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Jefferson Health

Home of Sidney Kimmel Medical College

My Transition Journey and Becoming My ‘True Self’

From coming out, to starting his medical transition at age 26, Xander has faced many changes – and many small victories – that have helped him become who he’s always wanted to be.

Transitioning looks different for everyone. For some, changing what they wear and what pronouns they use makes a world of difference in how they perceive themselves. For others, medical transition is also sought, but sometimes it can take years.

For me, becoming my true self came with the realization that something was missing – something I couldn’t quite place until I was in a stable and supportive relationship with my now-wife, Rose.

I knew something wasn’t right. There was a total disconnect between my body and soul. I was able to do a lot of soul searching, and that’s when I came out as trans. That did feel right.

For a couple of years, I weighed my options. What about gender-affirming hormone therapy? What about surgery? I wanted more information but making that call to a doctor was nerve-wracking.

This past April, I took that next step and stumbled upon Haddonfield Primary & Specialty Care, an LGBTQ+ Affirming Practice. Little did I know, it would spark an amazing journey.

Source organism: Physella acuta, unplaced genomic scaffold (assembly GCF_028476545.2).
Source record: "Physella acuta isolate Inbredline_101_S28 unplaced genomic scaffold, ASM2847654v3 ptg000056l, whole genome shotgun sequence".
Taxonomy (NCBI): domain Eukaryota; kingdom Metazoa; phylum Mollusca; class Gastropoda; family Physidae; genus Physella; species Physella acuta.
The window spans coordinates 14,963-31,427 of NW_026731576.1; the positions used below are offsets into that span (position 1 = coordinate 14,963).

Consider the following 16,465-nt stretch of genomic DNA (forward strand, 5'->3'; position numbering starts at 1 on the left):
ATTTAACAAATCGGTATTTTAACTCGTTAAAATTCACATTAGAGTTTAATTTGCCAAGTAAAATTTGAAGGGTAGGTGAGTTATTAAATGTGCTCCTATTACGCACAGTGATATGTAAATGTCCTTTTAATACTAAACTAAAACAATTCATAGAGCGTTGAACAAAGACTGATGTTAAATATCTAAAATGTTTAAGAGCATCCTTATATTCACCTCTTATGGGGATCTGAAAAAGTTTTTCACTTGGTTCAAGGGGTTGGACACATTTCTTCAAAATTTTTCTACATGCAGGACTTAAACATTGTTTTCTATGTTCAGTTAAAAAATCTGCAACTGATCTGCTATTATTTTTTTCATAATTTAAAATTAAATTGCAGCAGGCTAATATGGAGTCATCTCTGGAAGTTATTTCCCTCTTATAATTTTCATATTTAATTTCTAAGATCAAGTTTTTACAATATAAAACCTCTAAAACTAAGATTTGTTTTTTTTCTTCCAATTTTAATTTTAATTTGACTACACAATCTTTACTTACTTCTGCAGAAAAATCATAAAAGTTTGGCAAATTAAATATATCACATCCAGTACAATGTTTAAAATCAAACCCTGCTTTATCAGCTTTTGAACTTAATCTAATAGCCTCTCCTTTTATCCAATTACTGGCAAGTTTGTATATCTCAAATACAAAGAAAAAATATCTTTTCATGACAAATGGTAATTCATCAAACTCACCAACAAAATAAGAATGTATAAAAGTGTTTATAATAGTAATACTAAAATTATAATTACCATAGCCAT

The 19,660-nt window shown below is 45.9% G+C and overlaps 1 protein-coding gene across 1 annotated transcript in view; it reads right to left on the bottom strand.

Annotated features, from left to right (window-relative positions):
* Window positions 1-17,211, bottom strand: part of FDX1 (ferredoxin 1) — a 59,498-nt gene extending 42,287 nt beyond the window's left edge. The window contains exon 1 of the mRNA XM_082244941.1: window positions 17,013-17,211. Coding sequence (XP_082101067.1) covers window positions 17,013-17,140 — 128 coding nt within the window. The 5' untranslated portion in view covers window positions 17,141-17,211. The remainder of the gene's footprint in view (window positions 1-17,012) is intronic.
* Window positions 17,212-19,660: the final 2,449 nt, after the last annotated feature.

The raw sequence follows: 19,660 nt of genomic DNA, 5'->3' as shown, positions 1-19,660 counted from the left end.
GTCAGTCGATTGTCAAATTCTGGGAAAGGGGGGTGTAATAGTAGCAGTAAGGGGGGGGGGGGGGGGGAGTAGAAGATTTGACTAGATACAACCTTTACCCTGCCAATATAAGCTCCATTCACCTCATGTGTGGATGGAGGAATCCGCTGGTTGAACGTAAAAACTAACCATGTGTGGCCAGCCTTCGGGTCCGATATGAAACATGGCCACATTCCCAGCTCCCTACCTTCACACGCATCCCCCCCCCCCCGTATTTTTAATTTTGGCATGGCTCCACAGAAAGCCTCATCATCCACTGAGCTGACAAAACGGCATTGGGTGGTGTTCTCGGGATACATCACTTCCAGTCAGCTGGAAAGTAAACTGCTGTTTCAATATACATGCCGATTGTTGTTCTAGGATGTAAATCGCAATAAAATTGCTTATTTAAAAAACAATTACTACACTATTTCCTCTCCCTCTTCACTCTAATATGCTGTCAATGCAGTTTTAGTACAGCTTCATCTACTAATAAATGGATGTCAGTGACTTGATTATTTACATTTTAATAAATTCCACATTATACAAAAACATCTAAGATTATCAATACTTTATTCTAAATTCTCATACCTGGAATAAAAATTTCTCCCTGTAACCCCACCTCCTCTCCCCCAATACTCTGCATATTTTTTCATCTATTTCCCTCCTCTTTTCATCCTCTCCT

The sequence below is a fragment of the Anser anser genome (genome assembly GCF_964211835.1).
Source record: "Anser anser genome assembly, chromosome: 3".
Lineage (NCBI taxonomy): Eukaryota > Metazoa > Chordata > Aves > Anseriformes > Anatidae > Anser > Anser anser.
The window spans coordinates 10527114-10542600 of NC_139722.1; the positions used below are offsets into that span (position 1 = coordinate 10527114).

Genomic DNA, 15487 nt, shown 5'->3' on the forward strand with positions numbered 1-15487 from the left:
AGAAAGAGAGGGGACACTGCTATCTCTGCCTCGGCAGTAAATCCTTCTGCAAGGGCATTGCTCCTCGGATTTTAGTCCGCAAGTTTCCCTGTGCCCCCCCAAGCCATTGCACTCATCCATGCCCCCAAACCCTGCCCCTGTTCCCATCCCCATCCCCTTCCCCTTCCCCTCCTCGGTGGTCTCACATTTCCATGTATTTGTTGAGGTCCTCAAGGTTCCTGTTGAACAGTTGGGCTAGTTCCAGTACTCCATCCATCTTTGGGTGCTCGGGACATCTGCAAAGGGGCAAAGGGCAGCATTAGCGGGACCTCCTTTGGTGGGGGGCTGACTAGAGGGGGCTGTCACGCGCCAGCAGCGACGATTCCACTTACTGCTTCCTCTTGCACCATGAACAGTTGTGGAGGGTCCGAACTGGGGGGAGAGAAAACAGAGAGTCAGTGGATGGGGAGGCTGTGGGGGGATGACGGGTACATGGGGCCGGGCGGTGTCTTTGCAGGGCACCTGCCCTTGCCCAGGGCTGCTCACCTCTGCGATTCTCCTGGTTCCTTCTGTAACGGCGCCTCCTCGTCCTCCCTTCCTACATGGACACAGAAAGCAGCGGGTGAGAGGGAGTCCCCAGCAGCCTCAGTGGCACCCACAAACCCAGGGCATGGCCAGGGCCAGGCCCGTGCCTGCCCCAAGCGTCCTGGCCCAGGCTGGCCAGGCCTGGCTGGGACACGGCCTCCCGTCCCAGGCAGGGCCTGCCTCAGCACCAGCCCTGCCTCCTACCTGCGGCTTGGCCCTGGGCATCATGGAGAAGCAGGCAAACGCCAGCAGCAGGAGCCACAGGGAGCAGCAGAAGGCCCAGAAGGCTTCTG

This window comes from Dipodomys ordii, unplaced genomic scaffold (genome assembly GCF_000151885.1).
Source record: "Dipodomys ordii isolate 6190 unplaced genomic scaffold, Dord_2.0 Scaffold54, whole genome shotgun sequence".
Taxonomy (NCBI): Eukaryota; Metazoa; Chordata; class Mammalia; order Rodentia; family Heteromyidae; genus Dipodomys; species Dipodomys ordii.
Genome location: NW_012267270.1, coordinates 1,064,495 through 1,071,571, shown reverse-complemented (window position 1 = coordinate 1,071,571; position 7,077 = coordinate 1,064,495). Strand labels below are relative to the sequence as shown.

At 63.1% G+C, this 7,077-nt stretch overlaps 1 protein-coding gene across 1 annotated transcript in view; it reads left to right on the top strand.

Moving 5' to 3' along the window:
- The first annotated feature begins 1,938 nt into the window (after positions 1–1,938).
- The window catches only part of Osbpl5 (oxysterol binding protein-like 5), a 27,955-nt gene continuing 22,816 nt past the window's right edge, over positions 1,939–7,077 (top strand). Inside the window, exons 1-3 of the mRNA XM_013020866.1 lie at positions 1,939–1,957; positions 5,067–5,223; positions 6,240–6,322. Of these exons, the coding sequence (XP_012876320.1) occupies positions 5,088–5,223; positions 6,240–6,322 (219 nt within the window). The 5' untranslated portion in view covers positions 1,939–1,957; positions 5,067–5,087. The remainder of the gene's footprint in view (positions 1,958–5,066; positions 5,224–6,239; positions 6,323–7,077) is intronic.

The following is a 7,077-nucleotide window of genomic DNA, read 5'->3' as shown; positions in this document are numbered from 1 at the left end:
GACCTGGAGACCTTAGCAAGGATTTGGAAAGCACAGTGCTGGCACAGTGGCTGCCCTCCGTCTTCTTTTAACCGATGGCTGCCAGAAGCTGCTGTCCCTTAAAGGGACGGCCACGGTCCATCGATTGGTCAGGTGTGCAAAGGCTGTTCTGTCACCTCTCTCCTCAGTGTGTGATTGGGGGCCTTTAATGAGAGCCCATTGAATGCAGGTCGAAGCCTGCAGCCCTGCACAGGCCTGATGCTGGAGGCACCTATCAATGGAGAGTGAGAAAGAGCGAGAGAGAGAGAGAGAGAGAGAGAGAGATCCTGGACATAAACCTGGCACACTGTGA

I had been talking to my trans friends for a while about where we could go for adequate healthcare, so I started searching online. Most of the places I called, people were confused or curt with me – they didn’t know what hormone therapy was. Eventually, I found the number for the Haddonfield office. I spoke with Denine Gorniak, the practice manager, and she actually invited me to come meet her that very day. Everyone was so welcoming. Denine gave me all the information I needed to start the process, and Beth (Beth Meredith, lead patient service representative) helped me secure my health insurance.

Xander walking with advanced practice nurse Marina Khazan in the clinic
Xander with advanced practice nurse Marina Khazan.


About three weeks after meeting Denine, I had health insurance that would cover medical transitioning, and I was at my first primary care appointment. My provider, advanced practice nurse Marina Khazan was fully inclusive. She respected my pronouns, and I could tell she genuinely cared how I was doing and what my goals were.

Right off the bat, we discussed hormone therapy and top surgery. Before I could start hormone therapy, she informed me of the risks; with testosterone (and estrogen), there are some physical changes that will not reverse, even if you decide to stop taking it at some point. She then ordered a full bloodwork panel to ensure I didn’t have any health complications that would interfere with the treatment.

Over the course of the month, I also met with Christopher Huff, a behavioral health specialist, for counseling – an incredibly important step before I could move forward. His job was to make sure I was mentally ready and committed to the changes I was about to make. Then, I had my first top surgery consult with breast surgeon Dr. Susanna Nazarian.

Xander with Chris in the clinic
Xander with Christopher Huff, a behavioral health specialist, who he saw for counseling prior to surgery.